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Potluck Popular

December 9, 2016

When Jewish people come together, there is food. Even on Yom Kippur, one of the annual fasts, there’s food. Because after a day of fasting, we’ll celebrate with bagels, herring, and kugel. That may sound like an odd mix of foods, but man, I do love me some bagels, herring, and kugel. Although, I might even be happier to swap out the kugel for blintz casserole

Speaking of odd mixes of food, once a month my congregation holds a potluck dinner. And I have to say that I do enjoy these events. The building is equipped with a commercial kitchen, which cranks out enough baked chicken, potatoes, and a vegetable for all attending. Most attendees bring supplementary side dishes.

Choosing what to bring for a potluck dinner can be tricky for a variety of reasons. One of the hardest parts for me is that my shul is about a thirty minute drive from home. Then, once we get there, after getting seated and reciting the blessings, it could be another fifteen minutes until we eat. All of which means that it can be hard to keep hot dishes hot.

In the past I’ve used the slow cooker to not just help retain the heat of dishes, but to also reheat them a bit once they’ve arrived on site. Recently, I realized another way to solve the problem, with a dish that was pretty popular.

Thermal density.

For the last potluck I made a baked polenta, stuffed with seasoned ricotta from Cappiello Dairy in Schenectady, and topped with a simple mixture of chopped plum tomatoes with dried oregano.

Polenta sounds so much fancier than cornmeal mush. But thanks to Marcella Hazan’s “no stir” method for making this dish, it can be relegated to a background activity. In truth, there’s plenty of stirring, just not the constant stirring that a crazy person would do to make this dish in the traditional manner.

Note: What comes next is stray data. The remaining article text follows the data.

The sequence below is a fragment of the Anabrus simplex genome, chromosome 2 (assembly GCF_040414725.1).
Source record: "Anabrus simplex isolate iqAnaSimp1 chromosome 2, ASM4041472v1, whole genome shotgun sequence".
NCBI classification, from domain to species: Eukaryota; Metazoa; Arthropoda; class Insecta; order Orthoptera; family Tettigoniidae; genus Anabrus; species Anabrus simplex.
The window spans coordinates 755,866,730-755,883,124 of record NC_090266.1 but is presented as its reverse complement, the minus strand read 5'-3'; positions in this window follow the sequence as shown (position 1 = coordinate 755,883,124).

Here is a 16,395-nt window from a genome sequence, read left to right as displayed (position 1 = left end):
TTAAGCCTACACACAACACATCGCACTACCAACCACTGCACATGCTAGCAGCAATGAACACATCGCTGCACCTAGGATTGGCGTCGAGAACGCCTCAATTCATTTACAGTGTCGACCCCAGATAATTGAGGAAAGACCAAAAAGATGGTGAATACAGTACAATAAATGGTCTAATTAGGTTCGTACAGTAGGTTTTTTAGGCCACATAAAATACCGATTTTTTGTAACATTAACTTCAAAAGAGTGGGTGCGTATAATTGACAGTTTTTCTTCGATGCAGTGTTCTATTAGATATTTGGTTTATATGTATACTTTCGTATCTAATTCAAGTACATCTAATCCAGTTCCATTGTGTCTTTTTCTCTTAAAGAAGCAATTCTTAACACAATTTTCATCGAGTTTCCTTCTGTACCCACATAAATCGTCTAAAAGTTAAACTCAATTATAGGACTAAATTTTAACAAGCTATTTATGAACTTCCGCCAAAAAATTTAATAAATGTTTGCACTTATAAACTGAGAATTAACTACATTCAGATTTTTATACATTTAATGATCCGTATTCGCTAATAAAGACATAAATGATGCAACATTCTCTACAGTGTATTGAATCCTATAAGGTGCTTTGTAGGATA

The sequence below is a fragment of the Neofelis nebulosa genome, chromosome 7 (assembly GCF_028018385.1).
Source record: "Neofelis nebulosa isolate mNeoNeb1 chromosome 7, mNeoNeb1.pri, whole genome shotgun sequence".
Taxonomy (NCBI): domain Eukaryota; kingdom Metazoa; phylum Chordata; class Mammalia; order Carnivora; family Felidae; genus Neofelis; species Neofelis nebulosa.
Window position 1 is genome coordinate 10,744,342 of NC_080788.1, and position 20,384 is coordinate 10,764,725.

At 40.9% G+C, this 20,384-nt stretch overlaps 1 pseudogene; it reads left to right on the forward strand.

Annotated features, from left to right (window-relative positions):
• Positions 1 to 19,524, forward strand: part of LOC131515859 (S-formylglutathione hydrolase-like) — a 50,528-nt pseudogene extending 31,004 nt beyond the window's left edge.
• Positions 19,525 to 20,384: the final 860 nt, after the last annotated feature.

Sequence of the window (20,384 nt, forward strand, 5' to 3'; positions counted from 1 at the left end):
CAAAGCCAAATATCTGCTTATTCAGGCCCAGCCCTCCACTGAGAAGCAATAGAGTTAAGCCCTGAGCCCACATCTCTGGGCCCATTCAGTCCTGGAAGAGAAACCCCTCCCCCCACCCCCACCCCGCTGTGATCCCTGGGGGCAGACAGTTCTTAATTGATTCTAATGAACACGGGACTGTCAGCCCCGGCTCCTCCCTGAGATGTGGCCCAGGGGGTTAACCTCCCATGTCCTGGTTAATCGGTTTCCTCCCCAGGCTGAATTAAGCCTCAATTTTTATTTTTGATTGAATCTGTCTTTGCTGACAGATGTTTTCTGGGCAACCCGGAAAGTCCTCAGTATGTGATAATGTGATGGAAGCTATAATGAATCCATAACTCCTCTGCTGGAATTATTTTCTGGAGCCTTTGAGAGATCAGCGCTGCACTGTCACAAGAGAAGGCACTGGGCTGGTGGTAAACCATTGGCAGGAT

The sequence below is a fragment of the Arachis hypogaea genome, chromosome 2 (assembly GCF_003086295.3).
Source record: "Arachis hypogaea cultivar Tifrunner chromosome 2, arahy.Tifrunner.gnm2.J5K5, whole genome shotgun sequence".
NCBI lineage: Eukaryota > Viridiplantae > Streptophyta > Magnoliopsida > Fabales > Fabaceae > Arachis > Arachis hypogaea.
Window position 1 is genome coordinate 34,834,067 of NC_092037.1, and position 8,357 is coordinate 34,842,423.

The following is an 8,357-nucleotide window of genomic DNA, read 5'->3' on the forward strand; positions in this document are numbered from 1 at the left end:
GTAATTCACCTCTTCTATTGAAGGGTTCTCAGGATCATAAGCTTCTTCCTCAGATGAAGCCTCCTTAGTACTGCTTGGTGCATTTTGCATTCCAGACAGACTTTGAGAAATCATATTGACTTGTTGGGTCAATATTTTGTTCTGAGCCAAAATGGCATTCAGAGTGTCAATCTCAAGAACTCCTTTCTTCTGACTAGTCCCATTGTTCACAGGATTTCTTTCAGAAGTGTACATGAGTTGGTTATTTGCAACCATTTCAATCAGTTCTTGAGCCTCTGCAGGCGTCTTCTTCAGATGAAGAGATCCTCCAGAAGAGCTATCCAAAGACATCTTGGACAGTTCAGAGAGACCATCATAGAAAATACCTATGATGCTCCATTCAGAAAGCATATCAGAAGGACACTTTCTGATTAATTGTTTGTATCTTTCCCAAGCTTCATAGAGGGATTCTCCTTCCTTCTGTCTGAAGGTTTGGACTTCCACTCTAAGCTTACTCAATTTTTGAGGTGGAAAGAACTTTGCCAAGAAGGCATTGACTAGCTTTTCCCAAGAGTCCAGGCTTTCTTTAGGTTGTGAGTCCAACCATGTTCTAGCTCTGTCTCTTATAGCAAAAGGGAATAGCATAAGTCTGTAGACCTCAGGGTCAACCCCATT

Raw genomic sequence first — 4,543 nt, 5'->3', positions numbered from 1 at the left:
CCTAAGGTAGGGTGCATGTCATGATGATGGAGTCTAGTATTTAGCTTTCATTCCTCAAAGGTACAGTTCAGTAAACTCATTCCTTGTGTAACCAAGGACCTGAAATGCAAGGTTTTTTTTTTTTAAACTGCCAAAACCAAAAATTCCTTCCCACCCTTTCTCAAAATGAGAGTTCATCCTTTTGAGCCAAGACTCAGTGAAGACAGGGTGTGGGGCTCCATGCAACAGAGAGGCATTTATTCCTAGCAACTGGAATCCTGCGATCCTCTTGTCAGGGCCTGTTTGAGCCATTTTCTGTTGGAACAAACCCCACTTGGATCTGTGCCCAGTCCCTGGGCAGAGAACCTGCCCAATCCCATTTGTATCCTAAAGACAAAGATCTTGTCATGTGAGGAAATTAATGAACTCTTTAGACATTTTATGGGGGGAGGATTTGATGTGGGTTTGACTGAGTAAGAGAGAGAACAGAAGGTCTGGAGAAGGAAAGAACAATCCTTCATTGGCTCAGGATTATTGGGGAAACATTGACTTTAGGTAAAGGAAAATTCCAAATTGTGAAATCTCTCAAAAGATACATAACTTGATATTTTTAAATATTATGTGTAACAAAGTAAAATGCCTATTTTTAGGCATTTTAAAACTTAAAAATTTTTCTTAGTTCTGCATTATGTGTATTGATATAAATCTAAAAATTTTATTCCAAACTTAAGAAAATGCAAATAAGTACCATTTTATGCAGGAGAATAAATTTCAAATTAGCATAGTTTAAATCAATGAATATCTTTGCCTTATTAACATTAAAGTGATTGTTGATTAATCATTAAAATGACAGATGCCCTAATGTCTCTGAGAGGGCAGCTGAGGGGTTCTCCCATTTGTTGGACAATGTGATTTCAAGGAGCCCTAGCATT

The secret to making this well is using good Italian polenta, and seasoning it adequately with salt. Food without salt is like music without the bassline. I wish I could take credit for that comparison, but the idea is attributed to Robert Farrar Capon in Jeffrey Steingarten’s The Man Who Ate Everything.

Cappiello’s whole milk ricotta is excellent, but plain ricotta is begging for seasoning too. Unless, of course it’s serving as the counterpoint for some other strong flavor. But in this case, some garlic, salt, and black pepper really help it to come alive. This mixture punctuates the polenta with flavor, instead of just providing some contrasting creaminess.

If you’ve ever made polenta, or cornmeal mush, you know that the final product is blisteringly hot. That’s one of the reasons it’s such a good dish for winter. Polenta will warm your body and your soul.

So I’m careful when I pour it out into a casserole dish, and smooth out the top layer. Spoonfuls of the ricotta mixture get pushed into the cornmeal, and the tomatoes get scattered on top. Then this already hot dish gets thrown in the oven to try and cook a bit more moisture out of everything, and help the parts come together as a whole.

The great thing is that this dish can stay in a low oven for a while. Should it look like it’s drying out too much, the dish can be covered with foil.

When it’s time to jump in the car, the casserole gets pulled from the oven, wrapped in foil, placed on a towel lined tray, and thrown in the trunk. What’s amazing is that even on those days when the temperature is hovering around freezing, the cornmeal arrives at the potluck still hot.

Granted, by the time we’re done with the blessings and getting everyone through the potluck line, it’s probably closer to warm. However, it’s decidedly not cold. Cold polenta would be tragic.

This baked polenta is such a delicious, easy, and comforting dish, I’m bringing it again. Usually, I like to mix it up a bit, and bring a different dish each month. But this was a hit last time, and it turns out I bought much more polenta than I needed.

Maybe I’ll just make polenta all winter. I wonder how long it would take for me to get sick of it. Perhaps, with enough culinary creativity, I could find a ways of topping or stuffing the polenta to keep it exciting.

If you have any ideas, I’m all ears.

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